Thanks to a generous $10 million gift from Stewart and Judy Colton, the Perelman School of Medicine at the University of Pennsylvania will continue to be on the leading edge of autoimmune research and care with the launch of the Colton Center for Autoimmunity at Penn. The new center unites research and patient care programs across Penn-;including Penn's Institute for Immunology, the world's largest single-institution immunology community-;to drive advances in autoimmune diagnosis, prognosis, and treatment.
Penn has a historic tradition of innovation and discovery, which carries on to this day-;from harnessing the power of the immune system to fight deadly diseases to mRNA research that led to the COVID-19 vaccines that have saved so many lives. Now, we add the Colton Center for Autoimmunity to that list."
Amy Gutmann, Penn President
Autoimmune diseases, where the body's immune system attacks healthy cells, impact more than 23.5 million Americans. These diseases-;such as celiac disease, type 1 diabetes, multiple sclerosis, and rheumatoid arthritis-;are more common in women than in men, and are a leading cause of death and disability.
"The Colton Center for Autoimmunity at Penn is built on the strength of Penn's collaborative environment, where our scientific enterprise is woven into the fabric of our health system and medical school's identity and mission," said J. Larry Jameson, MD, PhD, executive vice president of the University of Pennsylvania for the Health System and dean of the Perelman School of Medicine. "We are proud to be home to this new center and are confident it will drive a rapid and significant impact on patients and families facing autoimmune disease."
As the third center of its kind, the Colton Center at Penn aims to accelerate autoimmune research and advances. The new center adds to an existing network of leaders in the field at New York University (NYU) and Yale University, bolstering collaborative efforts among these leading institutions.
"The new Colton Center at Penn brings together multidisciplinary experts across autoimmunity, immunology, bioinformatics, and beyond. What's more, the center provides an opportunity to collaborate with other leading experts through the Colton Centers at NYU and Yale, allowing us to capitalize on driving advances in autoimmune disease research, beyond what one university can accomplish alone," said E. John Wherry, PhD, director of the Penn Institute for Immunology and chair of Systems Pharmacology and Translational Therapeutics in the Perelman School of Medicine at Penn, and director of the new center.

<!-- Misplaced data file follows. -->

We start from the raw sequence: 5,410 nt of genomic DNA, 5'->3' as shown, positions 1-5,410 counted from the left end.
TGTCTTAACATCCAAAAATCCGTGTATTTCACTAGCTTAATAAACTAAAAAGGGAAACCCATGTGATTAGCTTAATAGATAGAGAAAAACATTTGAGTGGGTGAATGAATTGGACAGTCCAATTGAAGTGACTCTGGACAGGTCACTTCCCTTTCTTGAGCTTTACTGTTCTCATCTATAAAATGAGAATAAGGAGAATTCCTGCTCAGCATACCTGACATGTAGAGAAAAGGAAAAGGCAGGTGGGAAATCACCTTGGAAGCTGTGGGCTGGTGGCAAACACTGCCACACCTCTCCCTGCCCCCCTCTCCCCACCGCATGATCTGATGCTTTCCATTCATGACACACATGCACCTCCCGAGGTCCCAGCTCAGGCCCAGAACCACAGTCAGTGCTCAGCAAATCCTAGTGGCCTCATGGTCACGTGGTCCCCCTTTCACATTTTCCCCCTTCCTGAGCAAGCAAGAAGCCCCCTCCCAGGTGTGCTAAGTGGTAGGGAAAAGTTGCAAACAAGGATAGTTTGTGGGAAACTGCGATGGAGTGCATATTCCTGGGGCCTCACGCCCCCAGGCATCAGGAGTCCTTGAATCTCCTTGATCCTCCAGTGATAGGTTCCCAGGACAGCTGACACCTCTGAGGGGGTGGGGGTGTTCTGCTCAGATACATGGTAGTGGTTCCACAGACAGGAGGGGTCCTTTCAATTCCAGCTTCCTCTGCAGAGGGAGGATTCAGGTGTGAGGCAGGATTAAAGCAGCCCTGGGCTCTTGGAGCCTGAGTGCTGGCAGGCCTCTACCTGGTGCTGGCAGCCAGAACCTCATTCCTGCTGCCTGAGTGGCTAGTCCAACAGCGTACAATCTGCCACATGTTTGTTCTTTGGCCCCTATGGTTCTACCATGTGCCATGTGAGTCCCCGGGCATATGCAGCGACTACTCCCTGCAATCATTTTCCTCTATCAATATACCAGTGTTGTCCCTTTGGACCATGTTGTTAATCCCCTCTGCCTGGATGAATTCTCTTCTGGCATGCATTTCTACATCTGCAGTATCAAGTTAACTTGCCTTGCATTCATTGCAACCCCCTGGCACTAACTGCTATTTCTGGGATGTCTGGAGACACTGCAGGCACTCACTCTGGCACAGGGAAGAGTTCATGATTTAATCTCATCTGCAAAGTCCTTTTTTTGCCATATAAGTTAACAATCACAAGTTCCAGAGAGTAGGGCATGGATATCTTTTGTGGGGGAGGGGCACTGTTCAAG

Under Wherry's leadership, and in collaboration with a leadership council of Penn autoimmunity experts and advisory boards, the center will focus on driving four pillars:
- Catalyzing development of therapies: The center will award annual pilot grants to catalyze new research and development of therapeutic options. The goal of the grant program is to encourage physician-scientists and researchers to join the center's mission to impact treatment for autoimmune diseases.
- Cultivating rising stars: The center will award exceptional trainees with newly established honors-;the Colton Scholar Award and the Colton Fellow Award-;to recognize, support, and mentor the next generation of clinicians and scientists interested in autoimmunity.
- Investing in people and big data tools: Penn's best-in-class Immune Health platform will be leveraged to accelerate autoimmune research. In addition, the center will prioritize investing in talent, deep immune profiling, and big data capacity. This will enable the Penn team to deliver enhanced research data faster.
- Collaborating across existing centers: Penn often works with institutions around the globe to drive research and improve patient care, and the Colton Center at Penn is no exception. Penn will collaborate with the existing Colton Centers at NYU and Yale to achieve shared goals and fuel breakthroughs.
"We hope this joint effort across all three world-renowned institutions-; NYU, Yale, and Penn- will not only accelerate awareness for autoimmunity, but drive further innovative research for autoimmune diseases, which may help advance prevention and treatments for these types of diseases," said philanthropists Judy and Stewart Colton, W'62, who announced their $10 million gift.